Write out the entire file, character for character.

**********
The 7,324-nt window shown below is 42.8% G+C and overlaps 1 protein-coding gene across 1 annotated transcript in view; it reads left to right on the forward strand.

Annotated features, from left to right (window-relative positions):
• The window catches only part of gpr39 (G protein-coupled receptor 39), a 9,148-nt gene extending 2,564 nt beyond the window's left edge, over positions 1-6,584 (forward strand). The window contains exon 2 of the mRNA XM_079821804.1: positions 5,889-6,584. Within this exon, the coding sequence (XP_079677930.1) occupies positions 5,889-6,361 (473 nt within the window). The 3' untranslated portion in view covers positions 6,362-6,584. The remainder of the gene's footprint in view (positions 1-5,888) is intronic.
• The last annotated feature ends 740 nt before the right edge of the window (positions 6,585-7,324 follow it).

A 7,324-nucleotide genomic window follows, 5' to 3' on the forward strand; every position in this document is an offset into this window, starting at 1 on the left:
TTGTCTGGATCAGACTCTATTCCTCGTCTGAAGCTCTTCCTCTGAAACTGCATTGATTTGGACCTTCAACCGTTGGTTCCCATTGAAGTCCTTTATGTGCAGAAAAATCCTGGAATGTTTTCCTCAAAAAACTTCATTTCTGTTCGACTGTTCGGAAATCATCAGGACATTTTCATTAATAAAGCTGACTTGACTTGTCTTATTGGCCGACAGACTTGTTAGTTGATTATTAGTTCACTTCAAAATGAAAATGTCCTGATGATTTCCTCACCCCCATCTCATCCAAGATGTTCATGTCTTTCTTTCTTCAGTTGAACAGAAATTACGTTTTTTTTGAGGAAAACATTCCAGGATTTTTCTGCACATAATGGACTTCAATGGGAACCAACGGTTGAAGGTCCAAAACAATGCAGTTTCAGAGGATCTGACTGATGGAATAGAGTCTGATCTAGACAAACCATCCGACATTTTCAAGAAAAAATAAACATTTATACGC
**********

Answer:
The 7,324-nt window shown below is 42.8% G+C and overlaps 1 protein-coding gene across 1 annotated transcript in view; it reads left to right on the forward strand.

Annotated features, from left to right (window-relative positions):
• The window catches only part of gpr39 (G protein-coupled receptor 39), a 9,148-nt gene extending 2,564 nt beyond the window's left edge, over positions 1-6,584 (forward strand). The window contains exon 2 of the mRNA XM_079821804.1: positions 5,889-6,584. Within this exon, the coding sequence (XP_079677930.1) occupies positions 5,889-6,361 (473 nt within the window). The 3' untranslated portion in view covers positions 6,362-6,584. The remainder of the gene's footprint in view (positions 1-5,888) is intronic.
• The last annotated feature ends 740 nt before the right edge of the window (positions 6,585-7,324 follow it).

A 7,324-nucleotide genomic window follows, 5' to 3' on the forward strand; every position in this document is an offset into this window, starting at 1 on the left:
TTGTCTGGATCAGACTCTATTCCTCGTCTGAAGCTCTTCCTCTGAAACTGCATTGATTTGGACCTTCAACCGTTGGTTCCCATTGAAGTCCTTTATGTGCAGAAAAATCCTGGAATGTTTTCCTCAAAAAACTTCATTTCTGTTCGACTGTTCGGAAATCATCAGGACATTTTCATTAATAAAGCTGACTTGACTTGTCTTATTGGCCGACAGACTTGTTAGTTGATTATTAGTTCACTTCAAAATGAAAATGTCCTGATGATTTCCTCACCCCCATCTCATCCAAGATGTTCATGTCTTTCTTTCTTCAGTTGAACAGAAATTACGTTTTTTTTGAGGAAAACATTCCAGGATTTTTCTGCACATAATGGACTTCAATGGGAACCAACGGTTGAAGGTCCAAAACAATGCAGTTTCAGAGGATCTGACTGATGGAATAGAGTCTGATCTAGACAAACCATCCGACATTTTCAAGAAAAAATAAACATTTATACGC